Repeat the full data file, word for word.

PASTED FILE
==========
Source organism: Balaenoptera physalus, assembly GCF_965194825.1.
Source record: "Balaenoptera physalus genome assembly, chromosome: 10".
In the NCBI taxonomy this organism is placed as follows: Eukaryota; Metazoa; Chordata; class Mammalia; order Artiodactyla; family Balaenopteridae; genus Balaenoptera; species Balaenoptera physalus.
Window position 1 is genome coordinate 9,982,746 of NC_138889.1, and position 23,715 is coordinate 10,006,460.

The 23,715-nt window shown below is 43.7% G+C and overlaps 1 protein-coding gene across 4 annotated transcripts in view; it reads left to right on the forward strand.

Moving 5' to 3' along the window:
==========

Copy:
Source organism: Balaenoptera physalus, assembly GCF_965194825.1.
Source record: "Balaenoptera physalus genome assembly, chromosome: 10".
In the NCBI taxonomy this organism is placed as follows: Eukaryota; Metazoa; Chordata; class Mammalia; order Artiodactyla; family Balaenopteridae; genus Balaenoptera; species Balaenoptera physalus.
Window position 1 is genome coordinate 9,982,746 of NC_138889.1, and position 23,715 is coordinate 10,006,460.

The 23,715-nt window shown below is 43.7% G+C and overlaps 1 protein-coding gene across 4 annotated transcripts in view; it reads left to right on the forward strand.

Moving 5' to 3' along the window: